I have explained this so many times, and I will do it again…

I don’t know how people just don’t get this but I will try to explain it again. If someone couldn’t walk, talk or whatever… that would be obviously caused by a disability which is visible to to others. If someone is prejudice or treats them in a negative way because of those characteristics it would be quite obvious. The things I did in my past and sometimes do occasionally now are due to my autism and BPD combined. I was treated negatively for those things. Those things were caused by my disability. It’s not making excuses. It’s plain and simple. Therefore, I lost the people I wanted in my life because of my disability. Those that tell me I chose the wrong people are always the ones I will just never be into. I see myself as above these individuals leagues. I want much better. I found much better but they didn’t want me. I am not visibly autistic. I don’t want anyone who isn’t normal passing. That isn’t a prejudice, that is merely my preference. I will be friends with anyone but when it comes to being with someone else I want to be with a normal passing person. But, before I go off on a tangent, I will swing back to my original point. If I have lost people by the actions that I did and things I said due to my disability… then that is purely ableism. I was treated that way basically because of how my disability affects me. They can get away with ableism toward me because of me being ‘normal passing’. I retaliated to that ableism and got looked at even worse and blamed for situations that weren’t entirely my fault.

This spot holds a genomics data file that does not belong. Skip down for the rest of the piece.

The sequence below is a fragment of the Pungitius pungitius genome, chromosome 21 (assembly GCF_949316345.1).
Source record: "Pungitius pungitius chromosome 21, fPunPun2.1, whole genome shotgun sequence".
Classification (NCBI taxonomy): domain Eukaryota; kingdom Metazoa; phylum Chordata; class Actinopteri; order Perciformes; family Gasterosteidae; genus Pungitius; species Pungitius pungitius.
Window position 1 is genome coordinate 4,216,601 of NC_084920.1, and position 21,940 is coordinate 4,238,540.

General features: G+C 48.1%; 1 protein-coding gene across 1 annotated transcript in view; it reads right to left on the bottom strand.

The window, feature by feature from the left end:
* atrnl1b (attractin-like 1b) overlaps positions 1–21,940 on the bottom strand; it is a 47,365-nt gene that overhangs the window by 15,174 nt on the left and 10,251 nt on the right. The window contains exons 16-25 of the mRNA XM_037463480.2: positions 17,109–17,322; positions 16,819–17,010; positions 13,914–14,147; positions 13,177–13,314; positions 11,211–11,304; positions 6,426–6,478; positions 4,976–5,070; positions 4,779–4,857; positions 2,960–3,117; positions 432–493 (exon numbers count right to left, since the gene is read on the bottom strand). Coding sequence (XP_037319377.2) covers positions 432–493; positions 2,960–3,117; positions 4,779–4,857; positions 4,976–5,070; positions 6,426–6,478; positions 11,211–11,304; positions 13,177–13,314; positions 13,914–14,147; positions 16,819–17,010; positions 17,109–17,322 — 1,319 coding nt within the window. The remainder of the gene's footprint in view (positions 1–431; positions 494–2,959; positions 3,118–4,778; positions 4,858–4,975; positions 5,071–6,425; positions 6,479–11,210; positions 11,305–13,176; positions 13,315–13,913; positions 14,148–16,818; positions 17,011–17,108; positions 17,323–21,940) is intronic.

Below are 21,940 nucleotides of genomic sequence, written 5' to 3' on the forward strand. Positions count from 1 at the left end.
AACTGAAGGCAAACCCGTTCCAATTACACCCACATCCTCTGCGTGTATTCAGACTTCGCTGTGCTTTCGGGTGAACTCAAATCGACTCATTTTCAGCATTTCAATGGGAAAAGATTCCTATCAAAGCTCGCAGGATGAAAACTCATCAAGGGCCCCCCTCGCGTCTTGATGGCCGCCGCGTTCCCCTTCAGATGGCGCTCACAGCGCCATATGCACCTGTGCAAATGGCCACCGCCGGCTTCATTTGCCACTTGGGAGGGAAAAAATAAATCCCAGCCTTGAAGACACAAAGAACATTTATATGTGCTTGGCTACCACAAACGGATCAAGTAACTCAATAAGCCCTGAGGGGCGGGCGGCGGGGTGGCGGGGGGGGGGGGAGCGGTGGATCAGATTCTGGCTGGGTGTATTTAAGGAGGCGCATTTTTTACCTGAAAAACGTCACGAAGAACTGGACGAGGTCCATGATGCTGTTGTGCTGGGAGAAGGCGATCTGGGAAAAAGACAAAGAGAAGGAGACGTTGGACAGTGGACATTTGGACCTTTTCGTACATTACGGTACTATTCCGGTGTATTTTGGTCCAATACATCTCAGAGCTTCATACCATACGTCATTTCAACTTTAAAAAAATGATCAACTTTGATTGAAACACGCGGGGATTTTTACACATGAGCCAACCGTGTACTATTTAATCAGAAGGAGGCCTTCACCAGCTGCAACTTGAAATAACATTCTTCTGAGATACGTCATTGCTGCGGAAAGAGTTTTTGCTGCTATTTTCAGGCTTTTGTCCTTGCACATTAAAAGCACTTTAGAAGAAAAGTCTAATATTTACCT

Author: Diary of a Painfully Shy Introvert

A blog written by a female diagnosed with Asperger Syndrome but suspected PDA in more recent years. Musings of a Trainee Battleaxe was created to not only create awareness of the PDA part of the spectrum; but also to educate the public hopefully creating understanding in order to stop future generations being let down and labelled negatively. Disclaimer: There may be parts of this blog which viewers may find upsetting as it contains accounts of real life events which have been quite traumatic. However, it is all to help create a sense of understanding and combat the fear surrounding all aspects of mental illness and Pathological Avoidance Syndrome (a very little understood part of the autistic spectrum).

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